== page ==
A leading voice for British business has resigned from the BCC to campaign for Brexit, as Leave aims to convince markets that business will thrive outside the EU over the long term
The head of the British Chamber of Commerce has resigned following his suspension for breaching the BCC’s policy of neutrality on the Brexit vote. According to Boris Johnson he could now become a leading figure in the Leave campaign: “I think what will happen now is that he will join our movement and speak his mind. I hope very much that he will.”
In his position as Director General of the BCC, John Longworth said in a speech at its annual conference on Thursday last week that the UK’s future “may be brighter outside the EU”. The following day he was suspended and late on Sunday evening he resigned. Despite denials to the contrary from the Government and the BCC, Mr Longworth has been dubbed in the press as a “Brexit martyr” forced out by pressure on the BCC from Number 10.
Perhaps rather lost in the campaign rhetoric, what did he actually say? Mr Longworth’s first point was that ideally Britain would remain in the European Union, but only if reformed: “The very best place for the UK to be is in a reformed European Union.” He added, however, that he believed the EU incapable of the kind of meaningful reform “necessary to give the UK the breathing space to fulfil its true potential.”
He emphasised that although there would be a short-term shock, for him the long-term prospects of economic life outside the EU held no fear: “The dynamism and resilience of the City of London and the UK business sector suggests to me that, in the long run, we have the capacity and capability to create a bright, if not brighter, economic future outside of the EU – just as we would have done had we had the opportunity to stay in a truly reformed Europe.”
He urged British businessmen and women to focus on life beyond their own short-term balance sheet: “Decision making in business suffers from the pressures of the short-term and is naturally focused on the interests of the particular business concerned. If I were to ask the business community one thing in this referendum, it would be to look to the long-term and the wider interests of the society in which you operate, and make your choice based not on the next financial year, but on what you want for your children and grandchildren.”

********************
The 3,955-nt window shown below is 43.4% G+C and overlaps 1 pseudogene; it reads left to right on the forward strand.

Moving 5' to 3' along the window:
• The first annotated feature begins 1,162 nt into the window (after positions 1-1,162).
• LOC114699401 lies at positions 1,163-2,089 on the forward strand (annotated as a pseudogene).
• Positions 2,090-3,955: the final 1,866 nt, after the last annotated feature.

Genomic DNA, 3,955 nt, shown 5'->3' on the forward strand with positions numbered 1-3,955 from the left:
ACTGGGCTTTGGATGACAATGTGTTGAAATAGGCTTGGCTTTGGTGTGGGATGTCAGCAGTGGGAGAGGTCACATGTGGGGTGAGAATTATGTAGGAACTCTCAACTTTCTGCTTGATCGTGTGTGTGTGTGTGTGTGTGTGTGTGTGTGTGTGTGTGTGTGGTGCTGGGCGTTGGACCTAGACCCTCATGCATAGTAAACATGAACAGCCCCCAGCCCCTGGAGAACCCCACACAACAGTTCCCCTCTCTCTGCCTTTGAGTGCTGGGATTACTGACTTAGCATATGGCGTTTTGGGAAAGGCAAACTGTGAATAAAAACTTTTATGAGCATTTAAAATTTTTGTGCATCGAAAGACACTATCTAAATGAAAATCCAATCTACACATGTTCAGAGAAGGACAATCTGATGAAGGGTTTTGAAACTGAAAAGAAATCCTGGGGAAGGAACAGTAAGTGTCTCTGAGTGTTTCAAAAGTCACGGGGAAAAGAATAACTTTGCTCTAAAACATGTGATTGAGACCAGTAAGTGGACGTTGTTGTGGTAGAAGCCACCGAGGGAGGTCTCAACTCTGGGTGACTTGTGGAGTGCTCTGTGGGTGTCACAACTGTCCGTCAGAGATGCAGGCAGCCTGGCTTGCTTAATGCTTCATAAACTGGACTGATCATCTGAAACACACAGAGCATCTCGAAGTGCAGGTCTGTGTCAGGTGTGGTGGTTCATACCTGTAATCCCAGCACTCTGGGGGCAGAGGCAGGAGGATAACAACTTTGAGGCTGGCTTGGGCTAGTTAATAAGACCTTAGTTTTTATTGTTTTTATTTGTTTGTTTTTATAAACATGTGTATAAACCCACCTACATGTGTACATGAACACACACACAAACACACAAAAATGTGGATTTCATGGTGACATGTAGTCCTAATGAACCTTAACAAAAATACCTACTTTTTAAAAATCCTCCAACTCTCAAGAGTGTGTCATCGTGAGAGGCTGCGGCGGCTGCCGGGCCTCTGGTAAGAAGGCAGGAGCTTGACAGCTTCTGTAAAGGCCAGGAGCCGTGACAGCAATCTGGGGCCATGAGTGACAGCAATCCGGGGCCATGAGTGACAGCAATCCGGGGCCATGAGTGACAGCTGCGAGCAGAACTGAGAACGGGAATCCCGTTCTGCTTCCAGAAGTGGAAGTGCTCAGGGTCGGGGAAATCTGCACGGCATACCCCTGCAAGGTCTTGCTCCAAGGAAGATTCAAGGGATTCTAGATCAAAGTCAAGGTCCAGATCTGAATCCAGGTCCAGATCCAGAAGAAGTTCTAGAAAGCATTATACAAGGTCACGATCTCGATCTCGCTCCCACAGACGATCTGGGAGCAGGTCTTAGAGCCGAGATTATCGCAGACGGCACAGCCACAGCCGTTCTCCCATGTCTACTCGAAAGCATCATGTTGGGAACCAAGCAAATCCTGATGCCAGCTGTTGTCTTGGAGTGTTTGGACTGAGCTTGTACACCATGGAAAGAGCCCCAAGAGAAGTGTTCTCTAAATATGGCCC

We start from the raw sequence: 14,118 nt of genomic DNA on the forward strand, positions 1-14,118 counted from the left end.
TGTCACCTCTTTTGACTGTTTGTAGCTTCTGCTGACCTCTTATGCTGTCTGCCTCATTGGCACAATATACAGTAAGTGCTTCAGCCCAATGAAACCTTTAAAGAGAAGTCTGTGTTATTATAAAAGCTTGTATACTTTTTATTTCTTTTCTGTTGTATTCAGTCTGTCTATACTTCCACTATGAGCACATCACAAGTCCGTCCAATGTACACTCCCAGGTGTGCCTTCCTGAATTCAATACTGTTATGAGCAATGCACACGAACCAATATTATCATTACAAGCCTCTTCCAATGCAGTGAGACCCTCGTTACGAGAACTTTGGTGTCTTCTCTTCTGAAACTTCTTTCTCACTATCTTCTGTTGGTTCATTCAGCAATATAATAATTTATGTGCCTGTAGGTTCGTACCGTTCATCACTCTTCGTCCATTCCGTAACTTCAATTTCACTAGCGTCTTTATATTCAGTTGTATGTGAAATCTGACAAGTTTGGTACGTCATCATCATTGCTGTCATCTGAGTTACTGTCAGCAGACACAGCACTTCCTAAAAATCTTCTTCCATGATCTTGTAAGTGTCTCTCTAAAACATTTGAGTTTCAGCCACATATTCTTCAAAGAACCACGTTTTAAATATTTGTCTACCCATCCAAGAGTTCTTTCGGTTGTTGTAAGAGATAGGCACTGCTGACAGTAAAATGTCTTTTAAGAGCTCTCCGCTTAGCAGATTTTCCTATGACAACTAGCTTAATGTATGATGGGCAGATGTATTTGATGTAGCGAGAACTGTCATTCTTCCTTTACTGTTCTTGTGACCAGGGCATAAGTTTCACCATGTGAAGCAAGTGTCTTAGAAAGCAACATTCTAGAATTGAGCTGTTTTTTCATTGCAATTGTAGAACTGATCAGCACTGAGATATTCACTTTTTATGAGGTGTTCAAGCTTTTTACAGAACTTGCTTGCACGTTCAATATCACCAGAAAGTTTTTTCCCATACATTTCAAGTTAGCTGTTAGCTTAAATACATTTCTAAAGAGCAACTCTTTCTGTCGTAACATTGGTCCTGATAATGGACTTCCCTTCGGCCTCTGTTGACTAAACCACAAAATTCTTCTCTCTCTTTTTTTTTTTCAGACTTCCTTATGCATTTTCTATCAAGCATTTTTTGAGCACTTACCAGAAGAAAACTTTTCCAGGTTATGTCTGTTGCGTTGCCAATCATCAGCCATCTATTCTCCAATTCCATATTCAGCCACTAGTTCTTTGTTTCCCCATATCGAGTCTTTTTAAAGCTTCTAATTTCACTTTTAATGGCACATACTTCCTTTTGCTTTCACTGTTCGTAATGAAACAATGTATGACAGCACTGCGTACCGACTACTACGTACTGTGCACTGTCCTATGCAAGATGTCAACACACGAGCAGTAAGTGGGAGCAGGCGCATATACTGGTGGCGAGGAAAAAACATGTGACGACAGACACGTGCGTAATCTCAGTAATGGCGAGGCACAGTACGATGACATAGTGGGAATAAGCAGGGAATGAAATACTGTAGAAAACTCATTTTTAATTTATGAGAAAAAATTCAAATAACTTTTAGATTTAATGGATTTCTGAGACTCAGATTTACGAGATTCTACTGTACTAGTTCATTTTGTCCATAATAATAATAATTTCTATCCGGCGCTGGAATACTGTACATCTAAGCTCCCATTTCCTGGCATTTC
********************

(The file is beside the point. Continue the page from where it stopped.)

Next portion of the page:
Mr Longworth’s words were immediately picked up the Britain’s only UKIP MP Douglas Carswell who, interviewed on the BBC, said: “Here is a man who has spent his career working with small and medium sized businesses who honestly believes that we would be better off out.”
The likely performance of the UK economy in or out of the EU has emerged as the biggest issue of the campaign so far. The conventional wisdom as judged by the currency exchanges is that Brexit would be disastrous for business: demonstrated on 22 February when London Mayor Boris Johnson joined the Brexit campaign and the pound-US-dollar exchange rate fell to below $1.40 for the first time since 2009. The latest YouGov poll has Remain narrowly ahead by 40% to 37% for Leave, and the pound has recovered against the US dollar to around $1.42.
It is the notion that Brexit will damage UK trade with the EU that the Leave campaign is working hardest to counteract. Several business leaders have been coming out for Brexit and presenting themselves as far-sighted and independent thinkers more immune to the short-term profits of the FTSE 100 leaders who have publicly come out for Remain. They include James Dyson and the boss of JCB.
The Leave campaigners from the business community still appear to be in a minority however. Stephanie Flanders, formerly BBC Economic Editor and now Chief Market Strategist at JP Morgan, has claimed that a Leave vote “could take around one percentage point from the growth rate in the 12 months after the vote”. On Sunday Boris Johnson suggested that if anything, the financial result would look like the Nike tick logo, a short fall in performance followed by long-term success. This admission that there could be short-term job losses has been claimed as a “gaffe” by some in the Remain campaign.
Written by Rachael Kinsella | 07/03/2016